Rezaee (2005) explains that a well balanced functioning of seven interrelated mechanisms (oversight, managerial, compliance, audit, advisory, assurance, and monitoring functions) canÂ produceÂ responsible corporate governance, reliable financial reports, and credible audit services. Arthur Levitt, the former chairman of the Securities and Exchange Commission (SEC) created a "Blue Ribbon Panel" in order to tackle theÂ severeÂ issue of earnings management. Researchers believe is earnings management isÂ indeedÂ so pervasive; some reasons behind auditor changes may be motivated by a desire toÂ manageÂ earnings. However, efficient utilisation of an auditing function is dependent uponÂ auditÂ quality. Though notÂ easilyÂ defined, but can be identified through auditor'sÂ industrialÂ expertise,Â ethicalÂ integrity andÂ degreeÂ of independence (Francis, 2004 and Teoh, 1992).
Many scholars have categorized auditÂ qualityÂ in terms of size of the auditing firm. TheyÂ suggestÂ that larger firms possess moreÂ industrialÂ experience, have greater resources and a higher degree of autonomy enabling them to provideÂ qualifiedÂ service. Several empirical studiesÂ demonstrateÂ an investor'sÂ frequencyÂ toÂ attachÂ greaterÂ marketÂ value to accounting numbers reported by clients of larger auditing firm, as they perceive their financialÂ disclosureÂ to have greater information content (Francis, 2004; Lennox, 2005 and Watkins etÂ al., 2004).Â A company switching to a larger auditing firm signals to theÂ marketÂ that their financial statements are now moreÂ dependable.Â ThisÂ signalÂ may alsoÂ benefitÂ firms in theÂ formÂ ofÂ lowÂ costs in raisingÂ capitalÂ from equity/debt markets or reduction in agency costs.
Alternatively, shareholder and management may also consider the capability of large auditing firms in detecting 'tunnelling' behaviour, thus preferring a switch to a small auditing firm with comparatively lower quality of audit monitoring (Imhoff, 2003 and Lee etÂ al., 2003). Johnson et al. (2002) adopt tenure of the auditor with their clients toÂ reflectÂ the quality of audits. Longer the duration of the relationship between the auditor and client, the easier it becomes for the auditor toÂ curbÂ earningsÂ client'sÂ behaviour and other financial irregularities as the auditor gets the time toÂ analyseÂ their client's internal control and accounting systems. Conversely, the tenure of an auditor may also have a negative association with audit quality, as long term auditors may surrender their independence to keep a healthy relationship with their client (Ghosh and Mood, 2005). Therefore, it is not surprising that the Combine Code of Corporate Governance lays out strict guidelines on auditorÂ tenureÂ to ensure complete auditor independence and subsequently audit quality (FRC 2010).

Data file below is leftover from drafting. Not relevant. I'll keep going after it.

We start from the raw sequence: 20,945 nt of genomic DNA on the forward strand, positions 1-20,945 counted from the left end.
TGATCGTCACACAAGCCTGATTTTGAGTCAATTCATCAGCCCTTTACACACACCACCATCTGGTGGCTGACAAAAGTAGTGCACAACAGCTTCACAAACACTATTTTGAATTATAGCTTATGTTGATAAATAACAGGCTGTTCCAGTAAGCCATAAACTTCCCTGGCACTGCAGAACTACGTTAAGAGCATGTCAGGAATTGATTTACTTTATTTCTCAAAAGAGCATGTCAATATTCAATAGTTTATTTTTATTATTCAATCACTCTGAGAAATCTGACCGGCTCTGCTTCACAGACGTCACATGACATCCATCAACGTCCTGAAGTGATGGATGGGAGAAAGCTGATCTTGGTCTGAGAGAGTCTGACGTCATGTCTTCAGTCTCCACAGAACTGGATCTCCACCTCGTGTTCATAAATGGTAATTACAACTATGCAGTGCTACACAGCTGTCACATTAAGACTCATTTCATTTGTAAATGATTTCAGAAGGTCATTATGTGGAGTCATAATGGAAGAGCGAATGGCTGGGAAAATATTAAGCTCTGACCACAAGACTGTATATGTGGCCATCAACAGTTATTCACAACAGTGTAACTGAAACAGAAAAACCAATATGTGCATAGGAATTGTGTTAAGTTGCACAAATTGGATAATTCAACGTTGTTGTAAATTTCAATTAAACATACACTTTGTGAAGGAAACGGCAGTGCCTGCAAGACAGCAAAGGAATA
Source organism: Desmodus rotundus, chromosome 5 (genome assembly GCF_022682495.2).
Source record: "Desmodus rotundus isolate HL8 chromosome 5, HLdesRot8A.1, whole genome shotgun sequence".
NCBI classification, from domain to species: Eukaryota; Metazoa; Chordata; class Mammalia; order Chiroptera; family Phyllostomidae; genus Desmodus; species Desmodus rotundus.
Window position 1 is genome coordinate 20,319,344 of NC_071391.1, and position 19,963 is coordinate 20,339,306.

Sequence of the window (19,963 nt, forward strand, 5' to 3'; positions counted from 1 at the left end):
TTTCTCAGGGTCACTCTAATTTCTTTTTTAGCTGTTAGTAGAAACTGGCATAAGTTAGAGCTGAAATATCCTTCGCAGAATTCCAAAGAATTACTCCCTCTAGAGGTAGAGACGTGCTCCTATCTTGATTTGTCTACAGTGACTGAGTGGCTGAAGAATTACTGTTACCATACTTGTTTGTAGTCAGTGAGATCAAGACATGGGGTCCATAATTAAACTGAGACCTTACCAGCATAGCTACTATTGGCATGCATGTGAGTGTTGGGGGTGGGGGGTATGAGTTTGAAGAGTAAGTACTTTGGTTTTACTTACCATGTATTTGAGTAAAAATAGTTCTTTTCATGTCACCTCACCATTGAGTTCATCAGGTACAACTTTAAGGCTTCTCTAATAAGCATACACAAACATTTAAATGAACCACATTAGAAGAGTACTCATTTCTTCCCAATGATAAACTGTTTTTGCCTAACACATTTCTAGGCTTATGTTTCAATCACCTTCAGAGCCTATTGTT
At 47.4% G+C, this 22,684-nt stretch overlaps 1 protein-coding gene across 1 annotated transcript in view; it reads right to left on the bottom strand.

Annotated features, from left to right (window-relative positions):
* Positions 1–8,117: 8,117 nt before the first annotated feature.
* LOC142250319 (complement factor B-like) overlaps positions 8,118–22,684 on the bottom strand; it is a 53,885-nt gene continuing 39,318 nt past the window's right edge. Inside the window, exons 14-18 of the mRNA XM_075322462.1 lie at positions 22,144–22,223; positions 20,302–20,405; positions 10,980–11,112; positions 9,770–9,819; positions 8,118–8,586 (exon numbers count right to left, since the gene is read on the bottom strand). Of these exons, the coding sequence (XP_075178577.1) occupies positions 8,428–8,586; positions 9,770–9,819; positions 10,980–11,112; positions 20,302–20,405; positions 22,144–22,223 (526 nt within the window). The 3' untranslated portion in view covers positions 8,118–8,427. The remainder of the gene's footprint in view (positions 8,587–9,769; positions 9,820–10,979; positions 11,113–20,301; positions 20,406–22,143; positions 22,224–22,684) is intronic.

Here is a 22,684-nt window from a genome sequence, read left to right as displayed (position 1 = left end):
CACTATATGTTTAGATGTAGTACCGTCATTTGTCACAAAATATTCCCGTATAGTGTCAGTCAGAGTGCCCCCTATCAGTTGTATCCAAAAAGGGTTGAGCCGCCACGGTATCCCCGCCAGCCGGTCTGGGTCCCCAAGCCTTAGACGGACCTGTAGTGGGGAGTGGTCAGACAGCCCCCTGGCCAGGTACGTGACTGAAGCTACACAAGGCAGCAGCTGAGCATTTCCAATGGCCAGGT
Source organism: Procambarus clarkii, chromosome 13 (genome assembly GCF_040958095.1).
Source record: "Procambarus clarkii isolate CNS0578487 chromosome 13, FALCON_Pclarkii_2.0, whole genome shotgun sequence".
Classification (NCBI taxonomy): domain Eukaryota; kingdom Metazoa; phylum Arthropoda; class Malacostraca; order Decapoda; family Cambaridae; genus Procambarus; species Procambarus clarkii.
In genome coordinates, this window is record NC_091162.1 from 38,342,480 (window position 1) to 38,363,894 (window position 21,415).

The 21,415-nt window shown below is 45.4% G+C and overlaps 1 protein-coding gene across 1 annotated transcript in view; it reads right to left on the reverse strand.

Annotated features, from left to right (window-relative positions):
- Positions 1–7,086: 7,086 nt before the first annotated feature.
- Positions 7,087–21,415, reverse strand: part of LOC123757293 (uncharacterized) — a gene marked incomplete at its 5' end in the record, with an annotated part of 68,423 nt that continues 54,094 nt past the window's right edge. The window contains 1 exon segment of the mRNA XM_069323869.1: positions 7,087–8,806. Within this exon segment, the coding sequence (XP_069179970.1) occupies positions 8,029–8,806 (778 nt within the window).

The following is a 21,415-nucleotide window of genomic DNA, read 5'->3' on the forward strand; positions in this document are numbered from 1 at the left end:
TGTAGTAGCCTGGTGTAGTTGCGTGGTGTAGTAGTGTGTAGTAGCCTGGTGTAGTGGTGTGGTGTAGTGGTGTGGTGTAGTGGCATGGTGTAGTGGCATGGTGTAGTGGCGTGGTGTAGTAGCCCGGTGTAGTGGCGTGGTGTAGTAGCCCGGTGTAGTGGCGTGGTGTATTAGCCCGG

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In order to distinguish quality in financial reporting, other researchers apply the number of SEC investigations or sanctions as an indicator for audit quality (Dye, 1993 and Kadous, 2000) or the regularity of issuingÂ uncleanÂ auditor opinions (Chow and Rice, 1982). AuditorÂ switchÂ signals theÂ increaseÂ of the possibility of earnings management in financial reporting, which may result inÂ informationÂ asymmetry (Becker et al. 1998 and Nelson et al. 2002). Therefore, many researchersÂ concludeÂ that investors and marketsÂ usuallyÂ perceiveÂ a change in the auditor as a negative signal to in response to which market price falls and cost ofÂ equityÂ rises. They argue that switching leads to more 'noise' in the financial reporting numbers, thus significantly reducing the integrity and usefulness of reported earnings.
2.3 Prior studies on factors affecting auditor changes